Fast, dark beats, black outfits while dancing in industrial sites – Electronic Music has played an important part in shaping Berlin into what it is right now. The city has gathered itself a reputation of total freedom and entertainment. Many even consider Berlin the capital of techno. Just as the city changed over the years, the sound of electronic music and techno changed with it. Nevertheless, many criticize that there is missing education on the origin of techno and the lack of diversity when it comes to the DJ scene in Berlin.
THE ORIGINS OF TECHNO
Even tough techno was not invented in Berlin, the history of techno is reflected in the history of the city and vice versa. Berlin just as techno is fast moving and everchanging. “I would say Berlin is the European capital of electronic music and Detroit is the spiritual home of techno.” says Brendan Power.
TECHNO IMPACTS BERLIN
The birth of Berlin Techno is deeply connected with the fall of the Berlin Wall. When Germany was reunited on the 9th of November in 1989 this brought people together. Finally, they were able to travel freely and experience life without restrictions. This sense of freedom added to the success of the Berlin Techno culture.
“The big advantage Berlin had after the wall came down was that there was so much space, that could be used. When the East became obtainable people from the West went over and found these industrial sites and factories that were left there. Being able to have all this free space was very important for the culture to flourish.”, says Laura Aha, music journalist and DJ. Approximately one-third of the buildings in east berlin were empty.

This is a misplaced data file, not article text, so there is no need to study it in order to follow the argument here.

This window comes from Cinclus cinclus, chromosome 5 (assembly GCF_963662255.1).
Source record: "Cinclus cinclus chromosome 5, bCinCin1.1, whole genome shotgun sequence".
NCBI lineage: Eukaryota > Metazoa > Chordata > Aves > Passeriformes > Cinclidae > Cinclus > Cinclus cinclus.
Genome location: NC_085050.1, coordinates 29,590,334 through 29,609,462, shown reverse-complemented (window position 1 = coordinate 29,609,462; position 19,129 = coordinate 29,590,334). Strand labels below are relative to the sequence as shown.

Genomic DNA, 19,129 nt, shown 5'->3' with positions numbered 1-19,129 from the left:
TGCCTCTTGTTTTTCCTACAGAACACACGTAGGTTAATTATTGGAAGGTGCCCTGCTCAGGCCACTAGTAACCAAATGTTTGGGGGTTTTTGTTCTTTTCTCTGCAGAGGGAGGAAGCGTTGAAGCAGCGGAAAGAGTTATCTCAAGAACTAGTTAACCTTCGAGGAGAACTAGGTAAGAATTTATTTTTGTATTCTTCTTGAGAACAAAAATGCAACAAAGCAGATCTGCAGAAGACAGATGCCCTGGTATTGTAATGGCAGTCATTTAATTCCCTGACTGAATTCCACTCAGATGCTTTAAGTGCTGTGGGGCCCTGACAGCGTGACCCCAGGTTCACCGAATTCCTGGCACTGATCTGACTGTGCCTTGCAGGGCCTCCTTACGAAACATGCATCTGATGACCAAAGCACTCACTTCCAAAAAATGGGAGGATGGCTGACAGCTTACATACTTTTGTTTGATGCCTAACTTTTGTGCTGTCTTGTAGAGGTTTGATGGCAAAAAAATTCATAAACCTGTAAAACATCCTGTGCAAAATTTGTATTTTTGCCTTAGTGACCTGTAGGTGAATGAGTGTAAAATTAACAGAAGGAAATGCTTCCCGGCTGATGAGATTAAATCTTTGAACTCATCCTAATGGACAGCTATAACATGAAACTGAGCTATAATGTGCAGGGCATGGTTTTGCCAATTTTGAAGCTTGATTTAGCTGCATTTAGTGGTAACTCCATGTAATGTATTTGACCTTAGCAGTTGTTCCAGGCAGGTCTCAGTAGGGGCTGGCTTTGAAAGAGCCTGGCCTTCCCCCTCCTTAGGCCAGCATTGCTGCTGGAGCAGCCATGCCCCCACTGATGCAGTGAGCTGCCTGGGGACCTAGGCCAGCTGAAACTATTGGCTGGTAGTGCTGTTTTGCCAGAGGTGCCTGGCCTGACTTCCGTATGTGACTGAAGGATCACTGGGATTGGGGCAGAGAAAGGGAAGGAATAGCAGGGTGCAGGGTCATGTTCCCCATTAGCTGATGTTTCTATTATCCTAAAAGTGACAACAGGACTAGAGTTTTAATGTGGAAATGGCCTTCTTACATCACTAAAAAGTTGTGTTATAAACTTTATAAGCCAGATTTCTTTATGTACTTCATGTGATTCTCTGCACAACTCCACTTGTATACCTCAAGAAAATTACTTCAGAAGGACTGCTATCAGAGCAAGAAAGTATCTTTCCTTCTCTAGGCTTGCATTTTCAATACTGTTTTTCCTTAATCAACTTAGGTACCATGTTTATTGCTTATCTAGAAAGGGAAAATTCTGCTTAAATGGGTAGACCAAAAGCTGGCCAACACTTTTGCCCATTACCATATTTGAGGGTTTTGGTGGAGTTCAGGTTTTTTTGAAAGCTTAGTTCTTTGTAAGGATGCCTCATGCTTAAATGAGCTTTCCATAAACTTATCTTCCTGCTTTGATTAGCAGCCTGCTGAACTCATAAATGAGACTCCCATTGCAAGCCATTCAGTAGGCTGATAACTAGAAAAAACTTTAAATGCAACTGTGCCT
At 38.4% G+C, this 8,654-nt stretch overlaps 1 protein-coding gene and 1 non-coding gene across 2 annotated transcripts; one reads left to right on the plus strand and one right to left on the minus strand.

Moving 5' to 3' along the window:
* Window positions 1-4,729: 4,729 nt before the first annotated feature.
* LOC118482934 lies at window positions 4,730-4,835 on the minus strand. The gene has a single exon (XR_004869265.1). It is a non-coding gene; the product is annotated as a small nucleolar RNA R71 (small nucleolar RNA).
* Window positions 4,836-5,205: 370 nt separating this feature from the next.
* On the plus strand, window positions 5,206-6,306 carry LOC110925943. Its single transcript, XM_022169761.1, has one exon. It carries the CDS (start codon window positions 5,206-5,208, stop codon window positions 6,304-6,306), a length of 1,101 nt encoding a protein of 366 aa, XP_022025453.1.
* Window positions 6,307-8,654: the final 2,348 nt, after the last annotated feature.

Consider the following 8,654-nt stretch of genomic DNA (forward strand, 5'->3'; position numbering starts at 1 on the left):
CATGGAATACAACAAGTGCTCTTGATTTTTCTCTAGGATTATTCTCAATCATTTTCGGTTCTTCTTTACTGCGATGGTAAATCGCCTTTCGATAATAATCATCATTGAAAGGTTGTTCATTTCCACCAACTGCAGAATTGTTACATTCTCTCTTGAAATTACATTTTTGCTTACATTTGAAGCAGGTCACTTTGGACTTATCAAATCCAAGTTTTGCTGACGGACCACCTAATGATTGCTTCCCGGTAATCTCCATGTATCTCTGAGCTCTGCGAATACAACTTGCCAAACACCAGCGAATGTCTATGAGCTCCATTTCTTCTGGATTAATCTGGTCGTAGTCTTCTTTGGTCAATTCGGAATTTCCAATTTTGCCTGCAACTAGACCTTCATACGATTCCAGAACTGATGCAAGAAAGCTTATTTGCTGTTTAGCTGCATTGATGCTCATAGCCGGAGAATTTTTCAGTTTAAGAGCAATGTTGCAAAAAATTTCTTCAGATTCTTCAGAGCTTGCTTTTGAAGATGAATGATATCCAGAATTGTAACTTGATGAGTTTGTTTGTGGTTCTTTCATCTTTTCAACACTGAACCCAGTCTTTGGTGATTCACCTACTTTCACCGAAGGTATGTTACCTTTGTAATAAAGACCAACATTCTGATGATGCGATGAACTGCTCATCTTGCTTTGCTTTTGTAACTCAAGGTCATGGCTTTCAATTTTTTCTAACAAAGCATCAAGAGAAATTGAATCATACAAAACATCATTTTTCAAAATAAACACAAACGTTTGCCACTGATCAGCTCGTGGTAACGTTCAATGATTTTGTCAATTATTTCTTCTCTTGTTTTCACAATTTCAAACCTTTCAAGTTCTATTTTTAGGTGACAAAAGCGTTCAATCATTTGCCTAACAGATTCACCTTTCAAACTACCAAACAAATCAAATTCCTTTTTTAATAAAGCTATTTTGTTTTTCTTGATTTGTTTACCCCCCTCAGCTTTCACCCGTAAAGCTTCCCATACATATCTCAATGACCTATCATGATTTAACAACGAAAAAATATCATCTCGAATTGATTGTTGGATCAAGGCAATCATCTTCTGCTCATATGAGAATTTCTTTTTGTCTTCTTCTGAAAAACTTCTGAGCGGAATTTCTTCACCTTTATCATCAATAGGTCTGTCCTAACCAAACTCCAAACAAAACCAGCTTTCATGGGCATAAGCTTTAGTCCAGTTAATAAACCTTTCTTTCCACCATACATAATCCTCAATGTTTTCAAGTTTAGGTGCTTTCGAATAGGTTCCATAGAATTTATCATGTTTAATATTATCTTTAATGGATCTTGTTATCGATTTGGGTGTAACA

This led to the emergence of a broad independent subculture. People took over these spaces and for example, transformed basements into clubs and bars. Here young people did whatever they wanted to do and therefore many cultures such as the queer one found a home. The first official techno club was opened by Dimitri Hegemann even before the wall fell in 1988. It was called the UFO. After the fall of the wall, the UFO was renamed, and just like that Tresor was born. It was located at Leipziger Straße in a repurposed chamber of the “Wertheim-Kaufhaus”. With its raw industrial charm, the club soon became an important example of what a club in Berlin was supposed to look like.
Pictures from the exhibition “Tresor 31” about the early years of the club. © Lukas Mayr
“Techno was like the soundtrack of life in Berlin. The key difference between most cities and Berlin is, that in Berlin the venues don’t close until the people go home. Here it is open-ended as long as people are dancing. This hedonistic approach to partying attracted a lot of artists to come to Berlin.”, says Brendan Power, co-founder of the Institute for Sound and Music. Because of this freedom, many new ways of making electronic music originated in Berlin.
In the book “Berlin Possibility” Tobias Rapp and Anton Waldt, accompanied by pictures by Christian Brox, explore the beginnings of techno in Berlin. They say that techno was and is still the most popular genre when it comes to clubs in the city. Nevertheless, throughout the years the gay and punk scene left their imprint on the music. The developing landscape of clubs offered a playing field for a broad spectrum of related genres such as Acid, Electro, Drum&Bass or Italo Disco.
THE SCENE NOW
Nowadays you can find a lot of different music styles in Berlin when going clubbing. The DJ scene is much bigger, and many people come to Berlin to pursue a career in this field. “I often make the comparison that in LA the waiter is an aspiring actor, whereas in Berlin the person serving your table often wants to become a music producer.”, says Brendan Power.
In this ever-growing scene organizers and clubs also want to make sure that there is diversity in their line-ups, not only when it comes to the music but primarily when it comes to the people making that music.
Techno and electronic music have come a long way. With new generations joining the scene the music changes and adapts to their lifestyle. Nevertheless, Laura talks about the struggles she faces in the scene. “I feel like you have to be really confident and get your elbows out if you want to succeed in the scene.”, she says. Electronic music has emerged from the basements and made it into the mainstream.